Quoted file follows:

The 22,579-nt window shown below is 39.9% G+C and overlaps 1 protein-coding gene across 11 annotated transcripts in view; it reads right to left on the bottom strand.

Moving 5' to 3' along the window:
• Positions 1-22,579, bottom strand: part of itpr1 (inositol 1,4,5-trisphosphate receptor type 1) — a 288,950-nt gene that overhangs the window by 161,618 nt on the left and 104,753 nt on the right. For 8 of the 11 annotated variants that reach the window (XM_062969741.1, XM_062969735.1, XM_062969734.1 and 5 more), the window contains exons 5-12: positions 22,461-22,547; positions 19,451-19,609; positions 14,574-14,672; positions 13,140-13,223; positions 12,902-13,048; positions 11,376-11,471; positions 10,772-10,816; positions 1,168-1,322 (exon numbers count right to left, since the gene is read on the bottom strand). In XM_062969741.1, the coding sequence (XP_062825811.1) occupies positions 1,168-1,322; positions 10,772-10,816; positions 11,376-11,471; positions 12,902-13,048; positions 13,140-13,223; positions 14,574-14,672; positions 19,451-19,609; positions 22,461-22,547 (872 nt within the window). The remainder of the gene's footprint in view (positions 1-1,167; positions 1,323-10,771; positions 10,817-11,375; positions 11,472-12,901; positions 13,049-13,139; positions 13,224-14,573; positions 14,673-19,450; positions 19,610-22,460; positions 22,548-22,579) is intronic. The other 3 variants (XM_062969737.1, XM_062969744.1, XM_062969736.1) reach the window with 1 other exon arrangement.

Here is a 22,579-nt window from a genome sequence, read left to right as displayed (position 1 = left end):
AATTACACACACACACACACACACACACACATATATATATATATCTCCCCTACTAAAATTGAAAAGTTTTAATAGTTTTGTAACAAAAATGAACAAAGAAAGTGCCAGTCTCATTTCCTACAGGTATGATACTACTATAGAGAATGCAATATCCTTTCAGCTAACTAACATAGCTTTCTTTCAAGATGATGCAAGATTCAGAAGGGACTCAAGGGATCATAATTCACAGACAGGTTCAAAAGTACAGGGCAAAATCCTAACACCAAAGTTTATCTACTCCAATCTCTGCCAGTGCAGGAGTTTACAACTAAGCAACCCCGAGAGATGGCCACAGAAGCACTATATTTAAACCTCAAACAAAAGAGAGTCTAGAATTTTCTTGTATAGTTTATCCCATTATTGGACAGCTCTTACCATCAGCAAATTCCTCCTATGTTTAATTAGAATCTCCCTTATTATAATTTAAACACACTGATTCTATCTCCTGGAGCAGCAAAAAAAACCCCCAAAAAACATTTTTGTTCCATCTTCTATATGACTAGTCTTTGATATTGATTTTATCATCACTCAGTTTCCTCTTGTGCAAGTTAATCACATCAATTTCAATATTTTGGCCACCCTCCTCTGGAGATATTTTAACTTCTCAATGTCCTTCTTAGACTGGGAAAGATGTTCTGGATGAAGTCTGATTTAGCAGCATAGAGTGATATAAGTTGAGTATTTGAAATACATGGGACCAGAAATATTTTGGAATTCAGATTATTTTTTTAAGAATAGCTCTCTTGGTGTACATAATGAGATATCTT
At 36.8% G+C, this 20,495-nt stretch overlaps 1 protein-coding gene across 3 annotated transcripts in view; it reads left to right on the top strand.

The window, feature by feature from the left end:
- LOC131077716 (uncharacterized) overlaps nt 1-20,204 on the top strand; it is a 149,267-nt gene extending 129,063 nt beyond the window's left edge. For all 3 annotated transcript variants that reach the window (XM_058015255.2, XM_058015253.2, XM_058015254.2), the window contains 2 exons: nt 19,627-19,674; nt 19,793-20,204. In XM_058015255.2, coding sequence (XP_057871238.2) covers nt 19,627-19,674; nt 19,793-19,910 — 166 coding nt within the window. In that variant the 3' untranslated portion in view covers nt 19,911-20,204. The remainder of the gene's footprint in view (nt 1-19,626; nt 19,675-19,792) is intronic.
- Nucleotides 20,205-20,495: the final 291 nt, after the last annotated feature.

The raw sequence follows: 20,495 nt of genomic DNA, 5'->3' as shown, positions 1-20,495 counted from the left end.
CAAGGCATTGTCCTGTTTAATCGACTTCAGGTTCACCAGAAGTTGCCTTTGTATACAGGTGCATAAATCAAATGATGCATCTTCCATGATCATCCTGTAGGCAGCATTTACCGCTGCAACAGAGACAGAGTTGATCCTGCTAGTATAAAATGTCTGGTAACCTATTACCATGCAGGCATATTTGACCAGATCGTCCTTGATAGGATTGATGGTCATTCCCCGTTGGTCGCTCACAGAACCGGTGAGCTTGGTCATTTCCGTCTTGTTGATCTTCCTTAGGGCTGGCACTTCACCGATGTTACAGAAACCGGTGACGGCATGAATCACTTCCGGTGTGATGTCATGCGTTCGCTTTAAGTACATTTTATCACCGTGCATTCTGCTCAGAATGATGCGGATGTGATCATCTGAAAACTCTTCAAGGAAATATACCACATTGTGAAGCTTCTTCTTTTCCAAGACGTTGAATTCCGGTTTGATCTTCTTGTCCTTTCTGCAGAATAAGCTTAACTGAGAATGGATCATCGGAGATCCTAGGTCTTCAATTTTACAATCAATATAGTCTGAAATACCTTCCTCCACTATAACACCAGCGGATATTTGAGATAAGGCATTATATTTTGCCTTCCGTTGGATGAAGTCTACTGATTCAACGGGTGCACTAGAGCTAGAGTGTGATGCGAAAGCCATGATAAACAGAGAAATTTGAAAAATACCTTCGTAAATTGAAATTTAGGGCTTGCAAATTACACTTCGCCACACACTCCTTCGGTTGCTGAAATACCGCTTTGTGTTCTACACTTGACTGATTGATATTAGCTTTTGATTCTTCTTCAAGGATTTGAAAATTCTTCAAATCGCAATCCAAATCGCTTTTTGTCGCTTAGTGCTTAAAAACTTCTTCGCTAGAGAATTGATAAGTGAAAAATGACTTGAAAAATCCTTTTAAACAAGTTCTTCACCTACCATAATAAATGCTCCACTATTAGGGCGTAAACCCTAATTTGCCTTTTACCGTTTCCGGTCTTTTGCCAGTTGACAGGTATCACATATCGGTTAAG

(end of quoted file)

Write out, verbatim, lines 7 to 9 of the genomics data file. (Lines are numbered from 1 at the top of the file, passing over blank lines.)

The window, feature by feature from the left end:
- LOC131077716 (uncharacterized) overlaps nt 1-20,204 on the top strand; it is a 149,267-nt gene extending 129,063 nt beyond the window's left edge. For all 3 annotated transcript variants that reach the window (XM_058015255.2, XM_058015253.2, XM_058015254.2), the window contains 2 exons: nt 19,627-19,674; nt 19,793-20,204. In XM_058015255.2, coding sequence (XP_057871238.2) covers nt 19,627-19,674; nt 19,793-19,910 — 166 coding nt within the window. In that variant the 3' untranslated portion in view covers nt 19,911-20,204. The remainder of the gene's footprint in view (nt 1-19,626; nt 19,675-19,792) is intronic.
- Nucleotides 20,205-20,495: the final 291 nt, after the last annotated feature.